Master of Science
Butler, Blake E.
Misophonia is a disorder involving an aversion to specific ordinary sounds, such as chewing and breathing. These “trigger” sounds can be easily ignored by typically-developed listeners, but elicit negative emotional reactions, physiological stress, and cognitive impairment in people with misophonia. The severity of the misophonic reaction differs between individuals but is often accompanied by psychological distress. However, misophonia is not yet classified as a psychological disorder in diagnostic manuals, largely because it is unclear how it should be defined and assessed. The current study aims to provide evidence of reliability and validity for the MisoQuest–a measure recently developed by Siepsiak and colleagues (2020a) to capture misophonia symptom severity. The MisoQuest was originally developed in Polish, and this study is the first to investigate the psychometric properties of the English-translated MisoQuest in an English-speaking sample. We demonstrate that the English-translated MisoQuest has excellent internal consistency, strong test re-test reliability over five-weeks, and that scores on the measure specifically tap misophonia symptom severity rather than generalized anxiety or broader sensory sensitivities. We also provide evidence of criterion validity by demonstrating that higher MisoQuest scores predict poorer performance on cognitive tasks in the presence of trigger sounds relative to silence. Overall, the results of this study indicate that the MisoQuest is a reliable and useful measure for identifying misophonia in English-speaking individuals and that scores on this measure are related to clinically relevant outcomes.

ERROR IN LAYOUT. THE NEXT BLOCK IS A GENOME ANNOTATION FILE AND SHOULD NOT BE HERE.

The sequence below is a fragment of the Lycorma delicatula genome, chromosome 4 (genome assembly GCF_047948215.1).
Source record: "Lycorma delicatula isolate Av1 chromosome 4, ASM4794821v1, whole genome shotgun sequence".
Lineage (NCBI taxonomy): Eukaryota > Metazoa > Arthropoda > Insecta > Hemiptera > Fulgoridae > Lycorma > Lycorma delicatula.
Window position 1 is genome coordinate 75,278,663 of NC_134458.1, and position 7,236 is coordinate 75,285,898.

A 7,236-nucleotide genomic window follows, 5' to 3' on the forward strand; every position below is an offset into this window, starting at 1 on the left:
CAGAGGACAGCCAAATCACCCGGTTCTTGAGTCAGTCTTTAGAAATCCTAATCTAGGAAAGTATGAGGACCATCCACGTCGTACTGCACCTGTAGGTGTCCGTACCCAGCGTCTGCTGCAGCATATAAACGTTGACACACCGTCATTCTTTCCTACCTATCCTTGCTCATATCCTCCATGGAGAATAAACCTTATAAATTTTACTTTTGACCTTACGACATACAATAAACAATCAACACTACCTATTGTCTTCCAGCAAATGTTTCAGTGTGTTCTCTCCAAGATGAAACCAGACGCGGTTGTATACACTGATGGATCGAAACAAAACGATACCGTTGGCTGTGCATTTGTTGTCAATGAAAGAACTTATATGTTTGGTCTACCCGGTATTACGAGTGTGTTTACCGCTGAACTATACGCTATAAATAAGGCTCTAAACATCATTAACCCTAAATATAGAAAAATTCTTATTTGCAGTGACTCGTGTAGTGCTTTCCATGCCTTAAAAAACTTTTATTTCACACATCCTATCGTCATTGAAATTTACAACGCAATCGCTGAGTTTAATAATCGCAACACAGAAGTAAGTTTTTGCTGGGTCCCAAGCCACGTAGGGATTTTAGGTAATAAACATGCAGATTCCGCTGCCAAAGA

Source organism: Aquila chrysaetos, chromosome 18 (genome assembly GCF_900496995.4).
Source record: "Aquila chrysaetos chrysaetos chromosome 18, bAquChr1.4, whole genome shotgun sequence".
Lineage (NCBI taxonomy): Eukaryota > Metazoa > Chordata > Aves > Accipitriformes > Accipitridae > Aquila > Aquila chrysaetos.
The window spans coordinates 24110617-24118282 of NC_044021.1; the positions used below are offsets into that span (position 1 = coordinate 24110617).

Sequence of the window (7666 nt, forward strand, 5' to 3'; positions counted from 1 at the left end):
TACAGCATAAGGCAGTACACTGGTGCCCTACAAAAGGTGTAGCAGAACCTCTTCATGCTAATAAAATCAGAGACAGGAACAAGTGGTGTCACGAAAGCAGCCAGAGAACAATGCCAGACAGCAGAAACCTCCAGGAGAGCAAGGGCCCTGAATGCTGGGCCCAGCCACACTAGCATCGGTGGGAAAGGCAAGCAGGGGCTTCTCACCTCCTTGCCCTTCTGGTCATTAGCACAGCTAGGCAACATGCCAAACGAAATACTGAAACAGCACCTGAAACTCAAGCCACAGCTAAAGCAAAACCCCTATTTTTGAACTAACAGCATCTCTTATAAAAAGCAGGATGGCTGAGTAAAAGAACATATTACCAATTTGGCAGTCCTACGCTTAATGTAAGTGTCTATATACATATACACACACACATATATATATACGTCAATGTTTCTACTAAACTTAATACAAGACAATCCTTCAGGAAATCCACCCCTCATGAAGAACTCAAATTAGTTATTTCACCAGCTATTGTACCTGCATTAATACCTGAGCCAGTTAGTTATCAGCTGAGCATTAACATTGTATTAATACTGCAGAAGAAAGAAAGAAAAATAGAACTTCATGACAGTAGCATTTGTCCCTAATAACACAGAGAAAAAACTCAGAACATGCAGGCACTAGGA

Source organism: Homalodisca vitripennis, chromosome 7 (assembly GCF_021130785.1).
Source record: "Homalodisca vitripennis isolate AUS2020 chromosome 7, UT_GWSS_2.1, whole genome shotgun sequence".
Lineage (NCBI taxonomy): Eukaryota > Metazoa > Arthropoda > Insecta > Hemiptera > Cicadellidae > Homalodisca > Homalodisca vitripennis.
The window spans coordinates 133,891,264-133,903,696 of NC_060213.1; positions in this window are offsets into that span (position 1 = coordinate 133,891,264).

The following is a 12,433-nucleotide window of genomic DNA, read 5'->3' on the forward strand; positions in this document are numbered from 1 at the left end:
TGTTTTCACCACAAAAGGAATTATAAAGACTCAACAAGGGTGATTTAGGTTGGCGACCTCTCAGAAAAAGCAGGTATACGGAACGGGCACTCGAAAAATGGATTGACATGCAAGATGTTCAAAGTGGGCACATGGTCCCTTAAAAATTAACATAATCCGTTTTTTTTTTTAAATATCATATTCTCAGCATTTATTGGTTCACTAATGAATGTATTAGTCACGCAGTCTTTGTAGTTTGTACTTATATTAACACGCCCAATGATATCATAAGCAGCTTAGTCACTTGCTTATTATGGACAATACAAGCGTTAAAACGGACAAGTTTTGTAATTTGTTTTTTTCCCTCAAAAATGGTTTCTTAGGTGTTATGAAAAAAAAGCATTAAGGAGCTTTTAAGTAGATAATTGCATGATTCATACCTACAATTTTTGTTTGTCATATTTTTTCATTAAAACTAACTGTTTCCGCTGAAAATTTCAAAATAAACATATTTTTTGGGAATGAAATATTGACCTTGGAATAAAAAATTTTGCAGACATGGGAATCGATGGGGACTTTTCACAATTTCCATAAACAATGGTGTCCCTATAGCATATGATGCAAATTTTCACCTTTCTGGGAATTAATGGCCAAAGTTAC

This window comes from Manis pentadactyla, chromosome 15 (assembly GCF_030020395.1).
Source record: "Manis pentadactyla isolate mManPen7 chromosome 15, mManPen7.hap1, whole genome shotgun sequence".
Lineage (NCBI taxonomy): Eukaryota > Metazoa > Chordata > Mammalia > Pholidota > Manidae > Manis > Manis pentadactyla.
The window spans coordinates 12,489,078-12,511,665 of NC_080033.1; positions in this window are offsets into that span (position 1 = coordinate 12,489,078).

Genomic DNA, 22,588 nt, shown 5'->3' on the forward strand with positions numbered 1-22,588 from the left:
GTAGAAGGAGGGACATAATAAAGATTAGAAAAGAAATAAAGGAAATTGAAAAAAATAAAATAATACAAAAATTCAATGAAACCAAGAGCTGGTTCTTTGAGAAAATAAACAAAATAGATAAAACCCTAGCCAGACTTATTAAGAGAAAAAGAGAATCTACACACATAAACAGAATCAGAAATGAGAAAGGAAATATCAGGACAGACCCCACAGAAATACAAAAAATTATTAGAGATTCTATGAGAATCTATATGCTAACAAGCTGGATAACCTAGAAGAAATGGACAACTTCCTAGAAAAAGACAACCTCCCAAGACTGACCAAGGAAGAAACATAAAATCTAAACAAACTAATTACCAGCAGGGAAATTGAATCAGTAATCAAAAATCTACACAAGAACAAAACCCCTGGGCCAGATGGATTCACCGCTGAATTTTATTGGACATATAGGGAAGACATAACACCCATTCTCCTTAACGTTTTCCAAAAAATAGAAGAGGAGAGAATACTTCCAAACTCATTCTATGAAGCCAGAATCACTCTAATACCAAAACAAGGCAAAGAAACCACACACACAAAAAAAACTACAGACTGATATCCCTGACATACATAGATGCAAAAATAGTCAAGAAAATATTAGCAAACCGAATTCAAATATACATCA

Summary for Lay Audience
People experience sound differently from one another. Ordinary sounds, like people chewing and breathing, are typically tuned out, but can cause some individuals to experience a sudden surge of rage and anxiety. This atypical reaction occurs in misophonia–a disorder involving an extreme aversion to specific “trigger” sounds. Misophonia can be emotionally distressing, can negatively impact cognitive functioning, and may be socially detrimental. However, misophonia is not officially recognized as a psychological disorder, largely because it is unclear how to define and measure it. It is important to have methods of measuring misophonia that accurately capture the symptoms consistently over time and across different populations. A recently developed questionnaire that measures misophonia symptom severity called the MisoQuest has been shown to have these properties in Polish-speaking individuals but had not yet been evaluated in English-speaking individuals. The current study aims to advance our understanding of how to effectively measure misophonia by evaluating the properties of the MisoQuest in English-speaking individuals. We demonstrate that scores on the MisoQuest are consistent over time and specifically measure misophonia rather than general anxiety or broader sensory sensitivities. In addition, we show that individuals with greater symptom severity also show poorer performance on tasks that require attention when trigger sounds are present. This indicates that scores on the MisoQuest are associated with functions that are important to an individual’s everyday life. Overall, this study supports the MisoQuest as a method of measuring and identifying misophonia, which is important for research progress and quality of patient care in clinical settings.
Raymond, Kate, "Assessing Misophonia: Cross-Cultural Validation of the MisoQuest and its Relation with Cognitive Functioning" (2023). Electronic Thesis and Dissertation Repository. 9407.
Available for download on Tuesday, December 31, 2024